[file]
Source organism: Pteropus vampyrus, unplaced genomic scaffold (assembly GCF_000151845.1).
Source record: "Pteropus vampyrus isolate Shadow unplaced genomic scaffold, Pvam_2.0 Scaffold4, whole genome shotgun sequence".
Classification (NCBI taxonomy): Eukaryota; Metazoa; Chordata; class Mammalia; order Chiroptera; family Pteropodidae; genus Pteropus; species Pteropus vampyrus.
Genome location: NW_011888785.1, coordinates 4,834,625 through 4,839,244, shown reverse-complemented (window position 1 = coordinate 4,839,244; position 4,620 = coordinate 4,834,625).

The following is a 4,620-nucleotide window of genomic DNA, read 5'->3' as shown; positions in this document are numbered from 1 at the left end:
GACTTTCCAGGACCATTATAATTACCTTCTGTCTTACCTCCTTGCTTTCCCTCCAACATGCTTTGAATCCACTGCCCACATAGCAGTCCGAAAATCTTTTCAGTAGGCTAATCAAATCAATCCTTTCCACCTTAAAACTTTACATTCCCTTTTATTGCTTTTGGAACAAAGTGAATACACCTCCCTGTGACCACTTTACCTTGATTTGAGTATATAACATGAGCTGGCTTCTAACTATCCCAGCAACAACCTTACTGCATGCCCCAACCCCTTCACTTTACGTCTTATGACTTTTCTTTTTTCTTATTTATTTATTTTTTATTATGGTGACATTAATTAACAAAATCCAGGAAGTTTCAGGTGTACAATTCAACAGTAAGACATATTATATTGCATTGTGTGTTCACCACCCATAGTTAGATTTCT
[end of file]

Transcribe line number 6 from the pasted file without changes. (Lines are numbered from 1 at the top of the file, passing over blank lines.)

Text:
GACTTTCCAGGACCATTATAATTACCTTCTGTCTTACCTCCTTGCTTTCCCTCCAACATGCTTTGAATCCACTGCCCACATAGCAGTCCGAAAATCTTTTCAGTAGGCTAATCAAATCAATCCTTTCCACCTTAAAACTTTACATTCCCTTTTATTGCTTTTGGAACAAAGTGAATACACCTCCCTGTGACCACTTTACCTTGATTTGAGTATATAACATGAGCTGGCTTCTAACTATCCCAGCAACAACCTTACTGCATGCCCCAACCCCTTCACTTTACGTCTTATGACTTTTCTTTTTTCTTATTTATTTATTTTTTATTATGGTGACATTAATTAACAAAATCCAGGAAGTTTCAGGTGTACAATTCAACAGTAAGACATATTATATTGCATTGTGTGTTCACCACCCATAGTTAGATTTCT